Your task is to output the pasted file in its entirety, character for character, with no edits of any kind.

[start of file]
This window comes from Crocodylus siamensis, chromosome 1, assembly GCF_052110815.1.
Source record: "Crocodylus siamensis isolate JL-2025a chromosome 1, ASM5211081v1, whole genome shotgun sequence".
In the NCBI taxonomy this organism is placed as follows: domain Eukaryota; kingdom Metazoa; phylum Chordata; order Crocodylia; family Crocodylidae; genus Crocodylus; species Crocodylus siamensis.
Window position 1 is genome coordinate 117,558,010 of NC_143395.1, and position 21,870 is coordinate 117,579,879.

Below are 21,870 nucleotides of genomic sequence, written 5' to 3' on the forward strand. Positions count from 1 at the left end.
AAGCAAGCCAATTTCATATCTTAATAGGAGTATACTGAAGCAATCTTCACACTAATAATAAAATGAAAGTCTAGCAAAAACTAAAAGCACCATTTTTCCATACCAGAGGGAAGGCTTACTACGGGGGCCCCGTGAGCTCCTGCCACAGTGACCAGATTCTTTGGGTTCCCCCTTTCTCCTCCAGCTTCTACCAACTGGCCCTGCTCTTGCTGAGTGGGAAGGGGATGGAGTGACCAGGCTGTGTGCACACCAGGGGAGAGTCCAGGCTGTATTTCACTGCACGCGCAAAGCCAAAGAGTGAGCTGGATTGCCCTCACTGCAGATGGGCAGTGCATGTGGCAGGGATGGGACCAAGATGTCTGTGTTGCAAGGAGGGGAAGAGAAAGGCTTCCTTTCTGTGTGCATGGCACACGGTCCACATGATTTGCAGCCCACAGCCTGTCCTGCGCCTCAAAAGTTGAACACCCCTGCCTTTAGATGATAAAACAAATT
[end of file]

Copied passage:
This window comes from Crocodylus siamensis, chromosome 1, assembly GCF_052110815.1.
Source record: "Crocodylus siamensis isolate JL-2025a chromosome 1, ASM5211081v1, whole genome shotgun sequence".
In the NCBI taxonomy this organism is placed as follows: domain Eukaryota; kingdom Metazoa; phylum Chordata; order Crocodylia; family Crocodylidae; genus Crocodylus; species Crocodylus siamensis.
Window position 1 is genome coordinate 117,558,010 of NC_143395.1, and position 21,870 is coordinate 117,579,879.

Below are 21,870 nucleotides of genomic sequence, written 5' to 3' on the forward strand. Positions count from 1 at the left end.
AAGCAAGCCAATTTCATATCTTAATAGGAGTATACTGAAGCAATCTTCACACTAATAATAAAATGAAAGTCTAGCAAAAACTAAAAGCACCATTTTTCCATACCAGAGGGAAGGCTTACTACGGGGGCCCCGTGAGCTCCTGCCACAGTGACCAGATTCTTTGGGTTCCCCCTTTCTCCTCCAGCTTCTACCAACTGGCCCTGCTCTTGCTGAGTGGGAAGGGGATGGAGTGACCAGGCTGTGTGCACACCAGGGGAGAGTCCAGGCTGTATTTCACTGCACGCGCAAAGCCAAAGAGTGAGCTGGATTGCCCTCACTGCAGATGGGCAGTGCATGTGGCAGGGATGGGACCAAGATGTCTGTGTTGCAAGGAGGGGAAGAGAAAGGCTTCCTTTCTGTGTGCATGGCACACGGTCCACATGATTTGCAGCCCACAGCCTGTCCTGCGCCTCAAAAGTTGAACACCCCTGCCTTTAGATGATAAAACAAATT